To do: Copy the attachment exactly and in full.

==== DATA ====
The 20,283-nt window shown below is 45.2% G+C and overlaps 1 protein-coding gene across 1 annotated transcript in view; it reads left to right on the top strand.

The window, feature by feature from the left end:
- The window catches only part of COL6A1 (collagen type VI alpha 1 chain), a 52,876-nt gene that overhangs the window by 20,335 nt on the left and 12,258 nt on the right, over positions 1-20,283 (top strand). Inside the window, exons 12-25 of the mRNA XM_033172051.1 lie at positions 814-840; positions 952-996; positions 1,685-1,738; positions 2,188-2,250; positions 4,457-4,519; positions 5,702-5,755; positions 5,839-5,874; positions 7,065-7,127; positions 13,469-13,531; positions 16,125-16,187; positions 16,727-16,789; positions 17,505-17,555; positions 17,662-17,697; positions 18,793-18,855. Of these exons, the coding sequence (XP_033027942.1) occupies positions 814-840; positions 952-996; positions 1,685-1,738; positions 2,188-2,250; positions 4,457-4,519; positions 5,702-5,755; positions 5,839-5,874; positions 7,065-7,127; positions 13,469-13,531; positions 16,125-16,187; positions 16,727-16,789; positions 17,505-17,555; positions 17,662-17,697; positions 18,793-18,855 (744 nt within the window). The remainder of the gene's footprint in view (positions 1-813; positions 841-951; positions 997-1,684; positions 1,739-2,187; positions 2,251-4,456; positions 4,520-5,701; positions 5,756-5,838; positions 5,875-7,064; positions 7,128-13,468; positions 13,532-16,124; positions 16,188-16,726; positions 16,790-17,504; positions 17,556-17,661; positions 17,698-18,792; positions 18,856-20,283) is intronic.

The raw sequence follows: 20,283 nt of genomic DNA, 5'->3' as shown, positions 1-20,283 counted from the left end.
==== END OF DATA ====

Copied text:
The 20,283-nt window shown below is 45.2% G+C and overlaps 1 protein-coding gene across 1 annotated transcript in view; it reads left to right on the top strand.

The window, feature by feature from the left end:
- The window catches only part of COL6A1 (collagen type VI alpha 1 chain), a 52,876-nt gene that overhangs the window by 20,335 nt on the left and 12,258 nt on the right, over positions 1-20,283 (top strand). Inside the window, exons 12-25 of the mRNA XM_033172051.1 lie at positions 814-840; positions 952-996; positions 1,685-1,738; positions 2,188-2,250; positions 4,457-4,519; positions 5,702-5,755; positions 5,839-5,874; positions 7,065-7,127; positions 13,469-13,531; positions 16,125-16,187; positions 16,727-16,789; positions 17,505-17,555; positions 17,662-17,697; positions 18,793-18,855. Of these exons, the coding sequence (XP_033027942.1) occupies positions 814-840; positions 952-996; positions 1,685-1,738; positions 2,188-2,250; positions 4,457-4,519; positions 5,702-5,755; positions 5,839-5,874; positions 7,065-7,127; positions 13,469-13,531; positions 16,125-16,187; positions 16,727-16,789; positions 17,505-17,555; positions 17,662-17,697; positions 18,793-18,855 (744 nt within the window). The remainder of the gene's footprint in view (positions 1-813; positions 841-951; positions 997-1,684; positions 1,739-2,187; positions 2,251-4,456; positions 4,520-5,701; positions 5,756-5,838; positions 5,875-7,064; positions 7,128-13,468; positions 13,532-16,124; positions 16,188-16,726; positions 16,790-17,504; positions 17,556-17,661; positions 17,698-18,792; positions 18,856-20,283) is intronic.

The raw sequence follows: 20,283 nt of genomic DNA, 5'->3' as shown, positions 1-20,283 counted from the left end.